Upon this point Dr. Oscar Soto, Representative in Congress and Secretary of the Conservative Party’s organization in the Province of Santa Clara, said: “At first, the Conservative Party agreed with the Unionist Liberal Party to increase the registrations. Afterwards, in view of the fact that the provincial electoral board would not give the Unionist Liberal Party membership on the college boards, the Conservative Party entered into an agreement with the Liberal Party for the purpose of the operations of the refuerzo.”[Page 52]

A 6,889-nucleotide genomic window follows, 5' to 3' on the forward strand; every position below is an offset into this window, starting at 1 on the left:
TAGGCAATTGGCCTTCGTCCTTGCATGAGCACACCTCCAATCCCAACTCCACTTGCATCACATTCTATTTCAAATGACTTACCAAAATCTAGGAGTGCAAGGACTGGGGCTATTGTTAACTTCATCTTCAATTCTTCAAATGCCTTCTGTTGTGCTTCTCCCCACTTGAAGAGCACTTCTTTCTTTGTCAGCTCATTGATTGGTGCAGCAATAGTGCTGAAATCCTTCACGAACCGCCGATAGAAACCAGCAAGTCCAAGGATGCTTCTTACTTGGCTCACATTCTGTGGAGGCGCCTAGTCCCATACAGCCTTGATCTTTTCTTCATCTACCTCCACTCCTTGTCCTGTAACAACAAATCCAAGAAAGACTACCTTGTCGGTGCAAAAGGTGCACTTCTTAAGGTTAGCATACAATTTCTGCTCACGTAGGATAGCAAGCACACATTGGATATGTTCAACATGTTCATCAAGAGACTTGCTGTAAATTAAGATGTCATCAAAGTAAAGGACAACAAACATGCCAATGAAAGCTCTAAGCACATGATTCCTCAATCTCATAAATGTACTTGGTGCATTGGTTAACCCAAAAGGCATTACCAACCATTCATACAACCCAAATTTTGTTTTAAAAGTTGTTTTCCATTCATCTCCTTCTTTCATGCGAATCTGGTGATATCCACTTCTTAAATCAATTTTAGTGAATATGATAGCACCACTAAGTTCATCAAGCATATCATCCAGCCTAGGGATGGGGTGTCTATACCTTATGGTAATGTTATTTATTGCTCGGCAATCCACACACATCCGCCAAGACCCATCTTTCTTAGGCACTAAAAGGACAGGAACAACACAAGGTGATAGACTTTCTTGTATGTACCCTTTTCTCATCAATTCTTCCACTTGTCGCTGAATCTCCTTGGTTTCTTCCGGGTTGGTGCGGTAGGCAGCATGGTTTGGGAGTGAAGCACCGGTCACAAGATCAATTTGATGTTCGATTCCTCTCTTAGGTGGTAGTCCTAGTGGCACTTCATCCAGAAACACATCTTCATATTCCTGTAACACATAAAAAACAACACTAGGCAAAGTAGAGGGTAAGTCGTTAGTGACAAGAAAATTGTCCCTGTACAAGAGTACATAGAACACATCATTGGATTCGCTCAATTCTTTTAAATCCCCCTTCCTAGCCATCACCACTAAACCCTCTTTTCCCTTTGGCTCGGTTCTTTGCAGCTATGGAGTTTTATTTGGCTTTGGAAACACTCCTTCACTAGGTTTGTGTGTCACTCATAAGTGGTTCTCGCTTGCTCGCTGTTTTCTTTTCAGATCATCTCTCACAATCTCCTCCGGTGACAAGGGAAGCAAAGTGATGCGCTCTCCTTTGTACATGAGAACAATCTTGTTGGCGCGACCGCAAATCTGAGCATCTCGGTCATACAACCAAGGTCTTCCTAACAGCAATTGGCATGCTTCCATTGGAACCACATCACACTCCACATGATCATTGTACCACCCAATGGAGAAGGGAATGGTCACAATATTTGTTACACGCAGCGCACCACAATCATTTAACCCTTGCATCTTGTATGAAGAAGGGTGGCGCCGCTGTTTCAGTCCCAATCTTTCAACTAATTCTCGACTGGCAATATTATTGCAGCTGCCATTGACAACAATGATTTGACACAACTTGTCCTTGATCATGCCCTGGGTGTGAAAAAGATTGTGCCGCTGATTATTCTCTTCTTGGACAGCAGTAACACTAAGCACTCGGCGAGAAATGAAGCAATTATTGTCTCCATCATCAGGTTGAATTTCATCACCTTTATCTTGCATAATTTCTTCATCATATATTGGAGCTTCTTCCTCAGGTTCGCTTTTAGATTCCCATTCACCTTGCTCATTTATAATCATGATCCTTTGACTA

The way the 1918 elections were conducted in Santa Clara Province is a matter of public knowledge. While the number of actual voters is variously estimated, I think it is safe to say that probably not more than 5% and certainly less than 20% of the legally inscribed electors went to the polls and voted. Referring to the testimony, it will be noted that Judge Adolpho Perez Ramo of the municipality of Lajas stated that he understood that by agreement the college boards in his town held the elections in a majority of the colleges on the day before election day; that the members of the college boards went to the voting places but there were no voters; that as there was an agreement, in respect to the local matters as well as the provincial elections, to hold the elections in this manner it was not necessary for the voters to go to the polls; and that about two voters for each college went to the polls out of curiosity. Judge Leopoldo Meruelo says that according to public opinion very few electors, if any, went to the polls to vote on November 1, 1918, in Cienfuegos, and that it was stated that the elections were held in the private house of Mr. Soto. Dr. Juan Leal Catala, in speaking of the elections in Cienfuegos, declares that in some of the colleges not a single elector went to the polls to vote, in others some six or eight voted.